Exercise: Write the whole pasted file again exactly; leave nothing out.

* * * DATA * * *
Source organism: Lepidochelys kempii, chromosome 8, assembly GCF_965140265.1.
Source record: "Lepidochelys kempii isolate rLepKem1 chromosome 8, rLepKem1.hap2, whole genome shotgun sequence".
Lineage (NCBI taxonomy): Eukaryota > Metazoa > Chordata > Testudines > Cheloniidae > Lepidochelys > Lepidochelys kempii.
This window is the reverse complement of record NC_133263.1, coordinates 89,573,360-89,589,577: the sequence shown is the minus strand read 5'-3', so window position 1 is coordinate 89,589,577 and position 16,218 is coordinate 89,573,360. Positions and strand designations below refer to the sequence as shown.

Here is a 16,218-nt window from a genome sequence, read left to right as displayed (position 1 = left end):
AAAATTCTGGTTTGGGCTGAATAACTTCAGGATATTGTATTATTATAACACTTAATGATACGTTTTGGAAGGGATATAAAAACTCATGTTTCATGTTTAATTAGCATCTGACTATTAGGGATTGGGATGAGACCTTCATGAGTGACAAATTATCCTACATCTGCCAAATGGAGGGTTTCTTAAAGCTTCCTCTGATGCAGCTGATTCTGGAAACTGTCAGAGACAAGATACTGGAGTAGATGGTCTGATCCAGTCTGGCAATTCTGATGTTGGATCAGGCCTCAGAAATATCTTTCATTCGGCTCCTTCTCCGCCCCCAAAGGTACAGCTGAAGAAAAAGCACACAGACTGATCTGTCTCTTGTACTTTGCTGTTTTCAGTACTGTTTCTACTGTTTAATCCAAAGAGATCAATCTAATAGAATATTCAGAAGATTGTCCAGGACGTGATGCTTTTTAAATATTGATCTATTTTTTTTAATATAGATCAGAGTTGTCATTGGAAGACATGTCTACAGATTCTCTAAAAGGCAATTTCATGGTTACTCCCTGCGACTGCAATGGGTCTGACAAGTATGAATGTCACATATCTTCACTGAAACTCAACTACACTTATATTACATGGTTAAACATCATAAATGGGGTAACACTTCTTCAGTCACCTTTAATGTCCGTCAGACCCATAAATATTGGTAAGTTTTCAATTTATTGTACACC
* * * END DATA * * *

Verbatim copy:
Source organism: Lepidochelys kempii, chromosome 8, assembly GCF_965140265.1.
Source record: "Lepidochelys kempii isolate rLepKem1 chromosome 8, rLepKem1.hap2, whole genome shotgun sequence".
Lineage (NCBI taxonomy): Eukaryota > Metazoa > Chordata > Testudines > Cheloniidae > Lepidochelys > Lepidochelys kempii.
This window is the reverse complement of record NC_133263.1, coordinates 89,573,360-89,589,577: the sequence shown is the minus strand read 5'-3', so window position 1 is coordinate 89,589,577 and position 16,218 is coordinate 89,573,360. Positions and strand designations below refer to the sequence as shown.

Here is a 16,218-nt window from a genome sequence, read left to right as displayed (position 1 = left end):
AAAATTCTGGTTTGGGCTGAATAACTTCAGGATATTGTATTATTATAACACTTAATGATACGTTTTGGAAGGGATATAAAAACTCATGTTTCATGTTTAATTAGCATCTGACTATTAGGGATTGGGATGAGACCTTCATGAGTGACAAATTATCCTACATCTGCCAAATGGAGGGTTTCTTAAAGCTTCCTCTGATGCAGCTGATTCTGGAAACTGTCAGAGACAAGATACTGGAGTAGATGGTCTGATCCAGTCTGGCAATTCTGATGTTGGATCAGGCCTCAGAAATATCTTTCATTCGGCTCCTTCTCCGCCCCCAAAGGTACAGCTGAAGAAAAAGCACACAGACTGATCTGTCTCTTGTACTTTGCTGTTTTCAGTACTGTTTCTACTGTTTAATCCAAAGAGATCAATCTAATAGAATATTCAGAAGATTGTCCAGGACGTGATGCTTTTTAAATATTGATCTATTTTTTTTAATATAGATCAGAGTTGTCATTGGAAGACATGTCTACAGATTCTCTAAAAGGCAATTTCATGGTTACTCCCTGCGACTGCAATGGGTCTGACAAGTATGAATGTCACATATCTTCACTGAAACTCAACTACACTTATATTACATGGTTAAACATCATAAATGGGGTAACACTTCTTCAGTCACCTTTAATGTCCGTCAGACCCATAAATATTGGTAAGTTTTCAATTTATTGTACACC